A recent survey showed some staggering results of having an identified buyer persona:
- a 900% increase in length of visit on the webpage
- a 171% increase in marketing-generated revenue
- a 111% increase in email open rate
- and a 100% increase in the number of pages visited.
How to Create a Buyer Persona?
To create your own buyer persona, you’ll want to try and paint a complete picture of who they are, taking into account such things as:
- Demographics: age, gender, income level, education
- Psychographics: attitudes, beliefs, personality
- Why they bought your product: what primary purpose
- Where they bought your product: in a retail store, online, at a discounter
- How your product is used: what functions are most important to them
- What solutions it provides: how does it enhance their life or challenges does it solve
- How often do they buy it
- Objections: why would they consider not buying it
- Communication preferences: is text the only way they communicate or do they prefer email or phone
Together, these descriptions and characteristics help you picture your ideal customers so that you can talk directly to them about their wants and needs, and help them to see why your product is the perfect choice for them.
Questions to Ask When Creating a Buyer Persona
Before you spend time and money on research, ask yourself the questions below to help you develop your buyer persona:
- What is their role in their organization?
- What is their budget?
- What is the problem they are experiencing?
- What do they want to accomplish with their purchase?
- What are their pain points?
- What is motivating them?
You should be able to collect a considerable amount of this information by reviewing your past customers and market research. Many brands also find it helpful to speak directly with their past customers.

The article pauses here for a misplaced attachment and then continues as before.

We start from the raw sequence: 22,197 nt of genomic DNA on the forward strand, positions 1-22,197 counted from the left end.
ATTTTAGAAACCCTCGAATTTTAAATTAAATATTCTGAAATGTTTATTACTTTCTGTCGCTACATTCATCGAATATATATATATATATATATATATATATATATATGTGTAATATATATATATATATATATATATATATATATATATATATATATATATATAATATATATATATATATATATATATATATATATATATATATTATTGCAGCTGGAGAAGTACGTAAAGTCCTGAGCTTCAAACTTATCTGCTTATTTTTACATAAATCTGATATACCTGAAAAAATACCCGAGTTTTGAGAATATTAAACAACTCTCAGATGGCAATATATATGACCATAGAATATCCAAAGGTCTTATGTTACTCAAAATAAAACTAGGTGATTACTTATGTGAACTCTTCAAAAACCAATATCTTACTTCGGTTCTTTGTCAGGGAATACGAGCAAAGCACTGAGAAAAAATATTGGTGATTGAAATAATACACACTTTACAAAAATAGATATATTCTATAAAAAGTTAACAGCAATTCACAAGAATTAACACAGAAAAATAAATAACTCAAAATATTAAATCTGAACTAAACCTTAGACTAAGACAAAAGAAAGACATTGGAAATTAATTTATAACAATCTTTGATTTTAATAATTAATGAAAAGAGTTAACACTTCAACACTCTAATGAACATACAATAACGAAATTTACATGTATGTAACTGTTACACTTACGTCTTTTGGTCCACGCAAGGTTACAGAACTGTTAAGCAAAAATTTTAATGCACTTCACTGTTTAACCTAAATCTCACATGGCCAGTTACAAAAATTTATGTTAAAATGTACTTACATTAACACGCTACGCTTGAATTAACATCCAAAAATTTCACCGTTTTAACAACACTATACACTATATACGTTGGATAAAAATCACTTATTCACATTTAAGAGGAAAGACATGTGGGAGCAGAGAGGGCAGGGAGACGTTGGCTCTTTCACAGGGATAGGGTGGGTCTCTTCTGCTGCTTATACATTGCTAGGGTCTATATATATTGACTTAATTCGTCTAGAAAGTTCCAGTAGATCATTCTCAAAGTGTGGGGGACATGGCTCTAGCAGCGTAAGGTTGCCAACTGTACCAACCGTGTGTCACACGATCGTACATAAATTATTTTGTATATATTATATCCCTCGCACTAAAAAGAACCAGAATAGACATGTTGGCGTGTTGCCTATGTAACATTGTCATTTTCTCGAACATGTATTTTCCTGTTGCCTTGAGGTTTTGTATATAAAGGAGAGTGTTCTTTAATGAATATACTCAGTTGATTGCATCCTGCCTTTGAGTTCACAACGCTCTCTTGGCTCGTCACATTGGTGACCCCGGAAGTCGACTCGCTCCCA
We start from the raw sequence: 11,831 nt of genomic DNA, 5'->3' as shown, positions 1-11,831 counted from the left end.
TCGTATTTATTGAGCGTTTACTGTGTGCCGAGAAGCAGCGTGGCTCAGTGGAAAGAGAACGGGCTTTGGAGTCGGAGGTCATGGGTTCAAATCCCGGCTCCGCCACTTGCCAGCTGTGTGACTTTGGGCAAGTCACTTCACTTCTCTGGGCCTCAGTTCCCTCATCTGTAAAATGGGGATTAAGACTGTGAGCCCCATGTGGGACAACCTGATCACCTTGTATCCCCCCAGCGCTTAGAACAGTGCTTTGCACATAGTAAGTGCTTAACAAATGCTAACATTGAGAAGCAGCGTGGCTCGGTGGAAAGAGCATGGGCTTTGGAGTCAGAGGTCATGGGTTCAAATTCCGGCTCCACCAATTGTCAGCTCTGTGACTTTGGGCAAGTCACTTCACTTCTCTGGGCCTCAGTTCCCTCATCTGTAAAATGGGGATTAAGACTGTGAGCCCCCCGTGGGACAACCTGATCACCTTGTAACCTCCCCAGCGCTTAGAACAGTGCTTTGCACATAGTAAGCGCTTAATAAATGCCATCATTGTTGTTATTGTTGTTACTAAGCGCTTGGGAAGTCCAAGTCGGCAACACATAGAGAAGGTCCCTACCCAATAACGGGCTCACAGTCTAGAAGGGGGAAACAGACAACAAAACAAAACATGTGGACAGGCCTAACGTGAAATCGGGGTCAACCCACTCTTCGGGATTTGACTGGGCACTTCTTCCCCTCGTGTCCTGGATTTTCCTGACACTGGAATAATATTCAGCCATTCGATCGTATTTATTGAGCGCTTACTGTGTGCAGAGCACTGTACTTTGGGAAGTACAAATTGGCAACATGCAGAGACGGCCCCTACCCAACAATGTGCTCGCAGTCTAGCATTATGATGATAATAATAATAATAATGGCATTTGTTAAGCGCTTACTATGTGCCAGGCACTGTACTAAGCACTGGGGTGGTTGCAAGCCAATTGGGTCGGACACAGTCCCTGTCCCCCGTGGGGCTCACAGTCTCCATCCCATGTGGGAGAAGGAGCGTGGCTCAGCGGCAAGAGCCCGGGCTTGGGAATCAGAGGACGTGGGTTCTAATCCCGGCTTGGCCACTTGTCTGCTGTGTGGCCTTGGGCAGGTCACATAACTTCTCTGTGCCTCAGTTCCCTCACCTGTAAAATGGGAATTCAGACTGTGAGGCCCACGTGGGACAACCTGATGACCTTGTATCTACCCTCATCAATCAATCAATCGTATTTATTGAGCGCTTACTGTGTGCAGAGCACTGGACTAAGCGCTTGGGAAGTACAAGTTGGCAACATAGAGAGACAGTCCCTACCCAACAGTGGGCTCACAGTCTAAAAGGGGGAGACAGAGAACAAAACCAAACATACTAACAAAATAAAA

Ask them what brought them to the business and learn what matters most to them in a business transaction.
How Does a Buyer Persona Help You in Your Marketing?
Because buyer personas have such an impact on marketing, it is natural that they have a huge impact on the business as a whole. The introduction of a buyer persona in your strategies brings advantages that go beyond the fulfilment of commercial goals.
Let’s take a look at a few benefits from having a buyer persona:
A Better Understanding of Your Customer
Imagine you’ve just met a person and you want to establish a pleasant conversation. Maybe you agree that you will be more likely to accomplish that if both of you share common interests, right?
So, as the person talks about his interests, goals, and challenges, you can tell him your opinion and even offer suggestions.
It’s the same with the relationship between you and your customer. Once you have a complete profile of your ideal client, you will be more likely to be empathetic, and your prospect will feel you really understand.
Directing your marketing efforts towards a persona will help to save time and money. You will have a higher chance of reaching people who have the exact problems your product or service is meant to solve.
If you have a buyer persona, you are able to segment your communication according to people’s preferences.
Do your prospects like to talk formally or informally? What vocabulary do they use? Do they prefer reading a text with technical terms? Would they like it if you use emojis?
Segmentation also includes appropriate content, according to the customer journey stage that your lead is in.
More Persuasive Approach
Because objections are a natural element of a negotiation, you must be prepared to clear up your prospects’ doubts.
However, if you have a persona in mind, it is also possible to predict issues that may come up and cover them, for example, in blog posts, ebooks, and case studies.
Besides that, you will be able to clear up possible questions in the content of your emails, so your approach becomes more persuasive.
It’s simple, really. Without first creating buyer personas for your brand, you are never really sure who you are marketing to.
If you aren’t sure who you are marketing to, how the heck can you successfully create inbound marketing campaigns that attract and compel visitors to convert to leads and leads to convert to customers?
The answer is – You can’t!
Buyer personas help your marketing come alive. Use it. Share it with your team members and employees. Keep it updated as the marketplace changes. Have fun with it.